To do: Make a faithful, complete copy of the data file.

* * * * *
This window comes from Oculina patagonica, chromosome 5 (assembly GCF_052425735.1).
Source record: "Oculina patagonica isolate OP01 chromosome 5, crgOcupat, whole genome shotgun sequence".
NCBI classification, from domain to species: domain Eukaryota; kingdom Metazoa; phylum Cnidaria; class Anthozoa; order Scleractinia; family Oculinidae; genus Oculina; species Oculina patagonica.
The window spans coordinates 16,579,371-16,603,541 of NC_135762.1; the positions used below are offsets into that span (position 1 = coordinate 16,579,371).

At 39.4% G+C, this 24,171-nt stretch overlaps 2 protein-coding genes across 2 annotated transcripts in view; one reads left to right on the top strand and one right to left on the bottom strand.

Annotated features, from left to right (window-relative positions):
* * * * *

This window comes from Oculina patagonica, chromosome 5 (assembly GCF_052425735.1).
Source record: "Oculina patagonica isolate OP01 chromosome 5, crgOcupat, whole genome shotgun sequence".
NCBI classification, from domain to species: domain Eukaryota; kingdom Metazoa; phylum Cnidaria; class Anthozoa; order Scleractinia; family Oculinidae; genus Oculina; species Oculina patagonica.
The window spans coordinates 16,579,371-16,603,541 of NC_135762.1; the positions used below are offsets into that span (position 1 = coordinate 16,579,371).

At 39.4% G+C, this 24,171-nt stretch overlaps 2 protein-coding genes across 2 annotated transcripts in view; one reads left to right on the top strand and one right to left on the bottom strand.

Annotated features, from left to right (window-relative positions):